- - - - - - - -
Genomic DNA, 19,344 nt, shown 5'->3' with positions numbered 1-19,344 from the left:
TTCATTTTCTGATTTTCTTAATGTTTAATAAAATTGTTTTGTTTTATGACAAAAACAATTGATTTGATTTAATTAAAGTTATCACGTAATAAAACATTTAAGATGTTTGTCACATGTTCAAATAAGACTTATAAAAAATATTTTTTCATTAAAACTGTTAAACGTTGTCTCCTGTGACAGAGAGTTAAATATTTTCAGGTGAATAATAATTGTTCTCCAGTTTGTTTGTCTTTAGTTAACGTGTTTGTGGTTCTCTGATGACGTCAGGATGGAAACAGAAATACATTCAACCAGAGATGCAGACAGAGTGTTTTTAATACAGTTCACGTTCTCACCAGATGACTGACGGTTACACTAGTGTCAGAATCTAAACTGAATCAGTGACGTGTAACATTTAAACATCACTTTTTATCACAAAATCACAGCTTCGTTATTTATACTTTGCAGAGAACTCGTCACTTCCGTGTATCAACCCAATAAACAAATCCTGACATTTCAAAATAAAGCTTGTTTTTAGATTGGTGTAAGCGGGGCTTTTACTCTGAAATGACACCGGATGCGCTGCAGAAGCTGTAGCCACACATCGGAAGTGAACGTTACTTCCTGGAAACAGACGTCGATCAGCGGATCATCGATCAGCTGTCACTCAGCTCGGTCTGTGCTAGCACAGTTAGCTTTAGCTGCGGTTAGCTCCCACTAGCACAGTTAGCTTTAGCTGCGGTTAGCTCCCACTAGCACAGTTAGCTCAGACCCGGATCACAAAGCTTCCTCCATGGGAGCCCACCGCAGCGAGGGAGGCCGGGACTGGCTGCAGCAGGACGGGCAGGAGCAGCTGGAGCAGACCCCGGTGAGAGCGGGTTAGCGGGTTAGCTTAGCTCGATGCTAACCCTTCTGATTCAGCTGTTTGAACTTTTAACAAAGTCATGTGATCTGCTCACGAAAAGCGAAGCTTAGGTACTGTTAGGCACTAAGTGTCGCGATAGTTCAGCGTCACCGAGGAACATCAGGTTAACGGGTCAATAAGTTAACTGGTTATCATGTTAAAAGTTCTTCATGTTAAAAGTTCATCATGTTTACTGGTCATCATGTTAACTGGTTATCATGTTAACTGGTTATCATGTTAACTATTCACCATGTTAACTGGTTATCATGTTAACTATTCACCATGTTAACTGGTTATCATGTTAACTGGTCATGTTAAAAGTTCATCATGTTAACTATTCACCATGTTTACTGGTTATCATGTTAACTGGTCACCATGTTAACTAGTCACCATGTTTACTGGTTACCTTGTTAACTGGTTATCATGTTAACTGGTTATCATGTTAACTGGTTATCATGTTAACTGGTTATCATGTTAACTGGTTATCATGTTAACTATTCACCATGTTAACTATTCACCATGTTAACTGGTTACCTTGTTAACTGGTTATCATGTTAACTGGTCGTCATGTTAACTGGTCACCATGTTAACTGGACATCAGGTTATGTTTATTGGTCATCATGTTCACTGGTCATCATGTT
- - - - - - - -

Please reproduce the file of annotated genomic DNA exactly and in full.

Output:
Genomic DNA, 19,344 nt, shown 5'->3' with positions numbered 1-19,344 from the left:
TTCATTTTCTGATTTTCTTAATGTTTAATAAAATTGTTTTGTTTTATGACAAAAACAATTGATTTGATTTAATTAAAGTTATCACGTAATAAAACATTTAAGATGTTTGTCACATGTTCAAATAAGACTTATAAAAAATATTTTTTCATTAAAACTGTTAAACGTTGTCTCCTGTGACAGAGAGTTAAATATTTTCAGGTGAATAATAATTGTTCTCCAGTTTGTTTGTCTTTAGTTAACGTGTTTGTGGTTCTCTGATGACGTCAGGATGGAAACAGAAATACATTCAACCAGAGATGCAGACAGAGTGTTTTTAATACAGTTCACGTTCTCACCAGATGACTGACGGTTACACTAGTGTCAGAATCTAAACTGAATCAGTGACGTGTAACATTTAAACATCACTTTTTATCACAAAATCACAGCTTCGTTATTTATACTTTGCAGAGAACTCGTCACTTCCGTGTATCAACCCAATAAACAAATCCTGACATTTCAAAATAAAGCTTGTTTTTAGATTGGTGTAAGCGGGGCTTTTACTCTGAAATGACACCGGATGCGCTGCAGAAGCTGTAGCCACACATCGGAAGTGAACGTTACTTCCTGGAAACAGACGTCGATCAGCGGATCATCGATCAGCTGTCACTCAGCTCGGTCTGTGCTAGCACAGTTAGCTTTAGCTGCGGTTAGCTCCCACTAGCACAGTTAGCTTTAGCTGCGGTTAGCTCCCACTAGCACAGTTAGCTCAGACCCGGATCACAAAGCTTCCTCCATGGGAGCCCACCGCAGCGAGGGAGGCCGGGACTGGCTGCAGCAGGACGGGCAGGAGCAGCTGGAGCAGACCCCGGTGAGAGCGGGTTAGCGGGTTAGCTTAGCTCGATGCTAACCCTTCTGATTCAGCTGTTTGAACTTTTAACAAAGTCATGTGATCTGCTCACGAAAAGCGAAGCTTAGGTACTGTTAGGCACTAAGTGTCGCGATAGTTCAGCGTCACCGAGGAACATCAGGTTAACGGGTCAATAAGTTAACTGGTTATCATGTTAAAAGTTCTTCATGTTAAAAGTTCATCATGTTTACTGGTCATCATGTTAACTGGTTATCATGTTAACTGGTTATCATGTTAACTATTCACCATGTTAACTGGTTATCATGTTAACTATTCACCATGTTAACTGGTTATCATGTTAACTGGTCATGTTAAAAGTTCATCATGTTAACTATTCACCATGTTTACTGGTTATCATGTTAACTGGTCACCATGTTAACTAGTCACCATGTTTACTGGTTACCTTGTTAACTGGTTATCATGTTAACTGGTTATCATGTTAACTGGTTATCATGTTAACTGGTTATCATGTTAACTGGTTATCATGTTAACTATTCACCATGTTAACTATTCACCATGTTAACTGGTTACCTTGTTAACTGGTTATCATGTTAACTGGTCGTCATGTTAACTGGTCACCATGTTAACTGGACATCAGGTTATGTTTATTGGTCATCATGTTCACTGGTCATCATGTT